One major challenge is to untangle the entire life cycle of a product or material in a global economy.

“The aspirational component of our work is that we want no forced labor and no child labor for any product anywhere in the world, but that’s almost impossible,” Busam says. “What we can do is make it easier for everyone in the building ecosystem to take incremental steps in their choices of products and materials.”

Certifying social equity performance

Many certifications incorporate information about unethical labor practices in their requirements, including the Social Equity Assessment Method (SEAM) certification and two U.K. certifications, Responsible Sourcing, Construction Products and the Ethical Labour Sourcing Standard. Leadership in Energy and Environmental Design (LEED) version 4.1 includes pilot credits for social equity within the supply chain.

New York City-based COOKFOX Architects, a member of the Design for Freedom Working Group, studied certifications to determine whether they included information about forced labor and to create a database of tools for others in the building industry.

“We looked to see whether these certifications relied on self-reported information, regional risk or third-party verification,” says Russell Beaumont, an associate with COOKFOX Architects. “The more rigorous certifications included third-party audits.”

The terms “forced labor” and “modern slavery” can refer to people held physically against their will, people whose documents are withheld so they cannot leave, those who are threatened with prison, and people whose wages are withheld, Beaumont says.

“If you look at places where jobs are not attractive, labor is historically underpaid and at the most carbon-intensive parts of the building materials supply chain, that’s where you’re likely to also see forced labor,” says Jared Gilbert, an associate partner with COOKFOX Architects. “You can connect forced labor to carbon emissions and sustainability.”

An effort is underway to include ethical labor practices in supply chain certifications rather than introduce a new certification, Beaumont says.

“When manufacturers apply for a Health Product Declaration, which reports on ingredients in their products, we want to include a social equity performance measure,” Busam says. “But we need to know that information is accurate. We need to know that they’re not ‘swashing’—the social equity equivalent of greenwashing.”

The Design for Freedom Toolkit includes a list of certifications that include fair labor audits. However, Prince points out “we can’t certify our way out of this problem.”

“We want developers to ask at the beginning where a product comes from and whether unethical labor practices were used,” Prince says. “Every single project should have at least a few products vetted this way.”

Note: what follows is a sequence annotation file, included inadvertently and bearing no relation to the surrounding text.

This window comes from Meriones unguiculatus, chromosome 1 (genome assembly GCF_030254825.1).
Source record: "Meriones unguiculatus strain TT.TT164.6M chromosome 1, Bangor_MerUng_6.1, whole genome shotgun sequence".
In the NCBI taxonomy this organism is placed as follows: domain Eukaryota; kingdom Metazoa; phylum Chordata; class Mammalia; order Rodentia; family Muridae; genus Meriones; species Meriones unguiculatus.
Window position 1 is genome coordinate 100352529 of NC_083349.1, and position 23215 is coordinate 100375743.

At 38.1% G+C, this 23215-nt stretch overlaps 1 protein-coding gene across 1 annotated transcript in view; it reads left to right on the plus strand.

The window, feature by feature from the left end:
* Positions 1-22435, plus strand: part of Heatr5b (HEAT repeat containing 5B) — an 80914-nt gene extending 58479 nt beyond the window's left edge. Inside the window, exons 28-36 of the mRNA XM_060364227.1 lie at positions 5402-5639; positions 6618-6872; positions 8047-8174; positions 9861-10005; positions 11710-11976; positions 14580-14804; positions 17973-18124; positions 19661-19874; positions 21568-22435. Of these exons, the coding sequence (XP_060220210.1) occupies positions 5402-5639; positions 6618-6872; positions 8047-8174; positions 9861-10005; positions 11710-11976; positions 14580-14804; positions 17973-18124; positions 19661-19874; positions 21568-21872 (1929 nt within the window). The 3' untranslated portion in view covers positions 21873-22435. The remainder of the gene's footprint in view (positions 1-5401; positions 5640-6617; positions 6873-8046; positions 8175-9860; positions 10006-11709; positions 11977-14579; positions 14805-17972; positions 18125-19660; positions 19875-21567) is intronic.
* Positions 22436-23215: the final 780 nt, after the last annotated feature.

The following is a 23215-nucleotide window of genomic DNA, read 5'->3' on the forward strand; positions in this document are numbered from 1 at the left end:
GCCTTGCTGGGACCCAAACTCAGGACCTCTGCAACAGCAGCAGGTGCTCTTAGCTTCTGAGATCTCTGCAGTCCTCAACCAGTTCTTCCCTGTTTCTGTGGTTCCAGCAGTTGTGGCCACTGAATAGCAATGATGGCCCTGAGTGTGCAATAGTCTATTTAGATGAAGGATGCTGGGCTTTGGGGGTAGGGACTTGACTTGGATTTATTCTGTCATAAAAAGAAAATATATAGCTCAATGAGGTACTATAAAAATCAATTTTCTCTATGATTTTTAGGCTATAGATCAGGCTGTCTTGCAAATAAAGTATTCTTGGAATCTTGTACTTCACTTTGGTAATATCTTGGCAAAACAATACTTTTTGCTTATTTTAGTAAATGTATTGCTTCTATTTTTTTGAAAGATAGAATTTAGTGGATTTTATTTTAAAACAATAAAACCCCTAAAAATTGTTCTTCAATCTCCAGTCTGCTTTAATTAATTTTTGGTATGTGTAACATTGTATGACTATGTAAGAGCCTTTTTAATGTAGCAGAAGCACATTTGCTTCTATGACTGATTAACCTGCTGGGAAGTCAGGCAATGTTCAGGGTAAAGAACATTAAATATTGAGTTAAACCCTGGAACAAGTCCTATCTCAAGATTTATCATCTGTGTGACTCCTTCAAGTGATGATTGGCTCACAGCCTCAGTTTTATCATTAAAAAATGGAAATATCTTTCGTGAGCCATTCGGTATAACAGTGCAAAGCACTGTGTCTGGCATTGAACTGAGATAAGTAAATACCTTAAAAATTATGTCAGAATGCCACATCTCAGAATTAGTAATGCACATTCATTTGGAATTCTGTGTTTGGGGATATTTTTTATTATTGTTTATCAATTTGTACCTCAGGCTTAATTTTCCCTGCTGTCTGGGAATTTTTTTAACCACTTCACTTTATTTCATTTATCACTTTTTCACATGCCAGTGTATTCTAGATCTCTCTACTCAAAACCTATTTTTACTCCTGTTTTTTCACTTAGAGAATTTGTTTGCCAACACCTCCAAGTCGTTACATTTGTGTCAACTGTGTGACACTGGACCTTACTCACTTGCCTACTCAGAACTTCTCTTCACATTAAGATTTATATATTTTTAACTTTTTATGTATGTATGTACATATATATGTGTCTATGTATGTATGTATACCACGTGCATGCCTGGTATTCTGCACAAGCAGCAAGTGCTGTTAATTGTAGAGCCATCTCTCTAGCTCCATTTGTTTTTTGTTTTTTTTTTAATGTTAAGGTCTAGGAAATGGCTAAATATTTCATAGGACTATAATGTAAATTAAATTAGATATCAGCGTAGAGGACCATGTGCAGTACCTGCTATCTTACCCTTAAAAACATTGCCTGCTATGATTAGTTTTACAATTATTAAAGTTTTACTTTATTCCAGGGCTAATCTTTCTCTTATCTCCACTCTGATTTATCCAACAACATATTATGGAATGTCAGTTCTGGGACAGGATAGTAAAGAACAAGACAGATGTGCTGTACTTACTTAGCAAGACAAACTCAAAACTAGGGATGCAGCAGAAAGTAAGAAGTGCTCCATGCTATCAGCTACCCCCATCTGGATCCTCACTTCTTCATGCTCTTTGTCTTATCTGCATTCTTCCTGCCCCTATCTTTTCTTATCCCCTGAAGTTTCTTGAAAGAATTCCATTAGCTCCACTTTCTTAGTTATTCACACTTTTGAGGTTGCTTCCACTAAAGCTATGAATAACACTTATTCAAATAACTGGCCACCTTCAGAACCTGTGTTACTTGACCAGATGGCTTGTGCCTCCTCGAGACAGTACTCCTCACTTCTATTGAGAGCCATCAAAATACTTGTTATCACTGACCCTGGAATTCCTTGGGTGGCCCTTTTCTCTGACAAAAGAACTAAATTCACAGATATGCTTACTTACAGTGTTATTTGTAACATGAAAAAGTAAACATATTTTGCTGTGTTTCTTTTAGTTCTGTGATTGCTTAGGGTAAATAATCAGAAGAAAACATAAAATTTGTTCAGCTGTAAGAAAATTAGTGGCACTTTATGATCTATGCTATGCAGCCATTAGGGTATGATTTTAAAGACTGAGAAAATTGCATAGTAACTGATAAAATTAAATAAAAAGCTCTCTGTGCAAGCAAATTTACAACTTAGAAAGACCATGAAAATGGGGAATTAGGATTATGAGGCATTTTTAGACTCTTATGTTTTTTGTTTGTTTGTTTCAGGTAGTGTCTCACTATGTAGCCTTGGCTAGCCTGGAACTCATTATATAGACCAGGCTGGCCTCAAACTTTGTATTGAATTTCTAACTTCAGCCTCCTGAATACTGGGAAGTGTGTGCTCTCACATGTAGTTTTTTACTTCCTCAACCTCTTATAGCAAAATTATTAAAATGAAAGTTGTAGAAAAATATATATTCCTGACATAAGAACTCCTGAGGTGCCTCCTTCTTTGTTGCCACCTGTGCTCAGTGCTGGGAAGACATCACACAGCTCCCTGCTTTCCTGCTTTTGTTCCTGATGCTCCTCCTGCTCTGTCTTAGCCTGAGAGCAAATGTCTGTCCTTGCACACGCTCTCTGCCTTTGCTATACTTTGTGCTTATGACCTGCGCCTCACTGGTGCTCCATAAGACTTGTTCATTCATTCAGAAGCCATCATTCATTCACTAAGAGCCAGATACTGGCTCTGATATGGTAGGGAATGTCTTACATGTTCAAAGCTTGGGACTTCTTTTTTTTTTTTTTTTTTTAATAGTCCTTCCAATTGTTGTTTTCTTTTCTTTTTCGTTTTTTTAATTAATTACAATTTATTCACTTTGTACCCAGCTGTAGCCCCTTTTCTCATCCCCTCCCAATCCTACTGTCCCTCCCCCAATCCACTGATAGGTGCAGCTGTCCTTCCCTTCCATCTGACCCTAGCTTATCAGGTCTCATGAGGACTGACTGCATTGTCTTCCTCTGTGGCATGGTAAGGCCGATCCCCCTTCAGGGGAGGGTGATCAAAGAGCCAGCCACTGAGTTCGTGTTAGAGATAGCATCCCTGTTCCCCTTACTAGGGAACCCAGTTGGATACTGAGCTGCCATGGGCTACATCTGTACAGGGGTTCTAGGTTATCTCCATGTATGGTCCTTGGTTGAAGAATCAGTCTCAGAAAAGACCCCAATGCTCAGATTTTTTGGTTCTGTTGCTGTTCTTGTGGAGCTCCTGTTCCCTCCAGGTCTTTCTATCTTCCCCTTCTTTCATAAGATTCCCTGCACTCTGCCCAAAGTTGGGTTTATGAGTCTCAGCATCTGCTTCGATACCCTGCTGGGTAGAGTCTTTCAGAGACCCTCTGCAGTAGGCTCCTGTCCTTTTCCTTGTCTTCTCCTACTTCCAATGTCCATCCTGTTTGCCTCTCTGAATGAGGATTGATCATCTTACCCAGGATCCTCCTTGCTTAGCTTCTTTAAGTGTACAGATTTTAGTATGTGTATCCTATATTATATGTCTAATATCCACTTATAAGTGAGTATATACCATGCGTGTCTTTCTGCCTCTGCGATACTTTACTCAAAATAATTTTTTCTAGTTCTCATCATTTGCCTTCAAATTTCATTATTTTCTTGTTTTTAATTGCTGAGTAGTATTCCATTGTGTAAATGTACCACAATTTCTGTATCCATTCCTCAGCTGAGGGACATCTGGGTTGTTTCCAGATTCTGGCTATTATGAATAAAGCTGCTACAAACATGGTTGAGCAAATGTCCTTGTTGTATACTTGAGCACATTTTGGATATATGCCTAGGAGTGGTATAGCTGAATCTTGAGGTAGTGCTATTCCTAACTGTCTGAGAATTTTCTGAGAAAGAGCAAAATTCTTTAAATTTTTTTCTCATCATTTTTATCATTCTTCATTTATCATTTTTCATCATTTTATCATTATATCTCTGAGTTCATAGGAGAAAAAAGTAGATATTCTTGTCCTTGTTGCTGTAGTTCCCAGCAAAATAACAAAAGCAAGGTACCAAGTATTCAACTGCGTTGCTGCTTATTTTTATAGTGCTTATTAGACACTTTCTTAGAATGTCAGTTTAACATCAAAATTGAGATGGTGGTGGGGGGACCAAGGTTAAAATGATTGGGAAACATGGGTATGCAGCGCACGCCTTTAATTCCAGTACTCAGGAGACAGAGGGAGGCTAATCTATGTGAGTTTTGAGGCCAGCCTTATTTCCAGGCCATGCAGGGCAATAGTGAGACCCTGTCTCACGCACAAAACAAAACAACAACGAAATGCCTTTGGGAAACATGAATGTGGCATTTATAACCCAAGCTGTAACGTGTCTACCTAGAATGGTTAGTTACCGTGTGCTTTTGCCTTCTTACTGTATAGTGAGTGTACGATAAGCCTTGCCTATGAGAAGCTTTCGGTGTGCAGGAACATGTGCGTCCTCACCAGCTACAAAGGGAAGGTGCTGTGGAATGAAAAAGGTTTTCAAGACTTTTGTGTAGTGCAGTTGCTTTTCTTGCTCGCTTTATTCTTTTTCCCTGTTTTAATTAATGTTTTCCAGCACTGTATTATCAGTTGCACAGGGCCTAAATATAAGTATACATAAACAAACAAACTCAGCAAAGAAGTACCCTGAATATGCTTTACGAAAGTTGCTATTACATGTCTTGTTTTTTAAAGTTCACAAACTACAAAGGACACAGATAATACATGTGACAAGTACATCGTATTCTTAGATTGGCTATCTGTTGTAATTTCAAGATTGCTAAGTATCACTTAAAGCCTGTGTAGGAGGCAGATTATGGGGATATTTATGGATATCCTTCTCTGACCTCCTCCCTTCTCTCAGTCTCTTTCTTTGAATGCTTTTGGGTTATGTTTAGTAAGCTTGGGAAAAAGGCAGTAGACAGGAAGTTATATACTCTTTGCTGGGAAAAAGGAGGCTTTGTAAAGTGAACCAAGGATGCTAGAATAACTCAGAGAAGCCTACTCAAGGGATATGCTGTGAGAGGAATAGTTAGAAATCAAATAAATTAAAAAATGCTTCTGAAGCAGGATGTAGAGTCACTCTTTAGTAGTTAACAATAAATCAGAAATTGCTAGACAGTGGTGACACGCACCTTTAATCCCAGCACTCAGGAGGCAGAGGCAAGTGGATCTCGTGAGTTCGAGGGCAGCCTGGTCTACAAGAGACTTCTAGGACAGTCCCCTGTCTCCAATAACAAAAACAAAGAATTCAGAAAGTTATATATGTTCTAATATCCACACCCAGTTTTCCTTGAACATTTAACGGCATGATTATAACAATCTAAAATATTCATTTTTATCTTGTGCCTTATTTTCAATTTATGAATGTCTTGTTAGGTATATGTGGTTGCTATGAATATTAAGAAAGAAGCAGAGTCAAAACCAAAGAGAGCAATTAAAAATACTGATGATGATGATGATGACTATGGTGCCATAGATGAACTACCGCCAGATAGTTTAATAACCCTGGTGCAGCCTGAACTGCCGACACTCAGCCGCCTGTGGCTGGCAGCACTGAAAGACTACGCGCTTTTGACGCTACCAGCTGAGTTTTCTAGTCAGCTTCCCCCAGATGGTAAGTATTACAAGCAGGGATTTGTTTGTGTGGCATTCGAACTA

Embodied injustice and building products

While building industry professionals are aware of and addressing the issue of embodied carbon, the terms “embodied injustice” and “embodied suffering” refer to the impact of unethical practices in the built environment.

“Embodied injustice can be used to raise the issue of the disproportionate health impacts and other costs of the life cycle of products from manufacturing to installation to the end-of-life on low-income communities and people of color,” says Rebecca Stamm, a senior researcher with the Healthy Building Network. “For example, initial concern about toxic chemicals focused on occupant health and now we’re seeing improvement. But you can choose materials that are inherently safer throughout their life cycle, starting with raw materials.”

Throughout the supply chain some products and materials are better or worse in every category, Stamm says. The Healthy Building Network’s product guidance uses a simple approach with green, yellow and red indicators on building materials in a variety of categories.

“Builders sometimes feel overwhelmed, but they can start by picking a category where they use a lot of material, check the research on its life cycle and make a better choice with at least one product,” Stamm says. “Sometimes there’s no extra cost. If there is a cost, it’s important to contextualize it in the cost to the people and places, particularly low-income communities and neighborhoods with people of color, where the product is being manufactured, used and disposed.”

Slavery is illegal everywhere, yet it exists, Gilbert says.

“We need to reframe this issue within the building industry,” Beaumont says. “It’s easy to think, ‘What’s the cost premium of this certified product?’ But the real question should be what things cost when they don’t get the slavery discount.”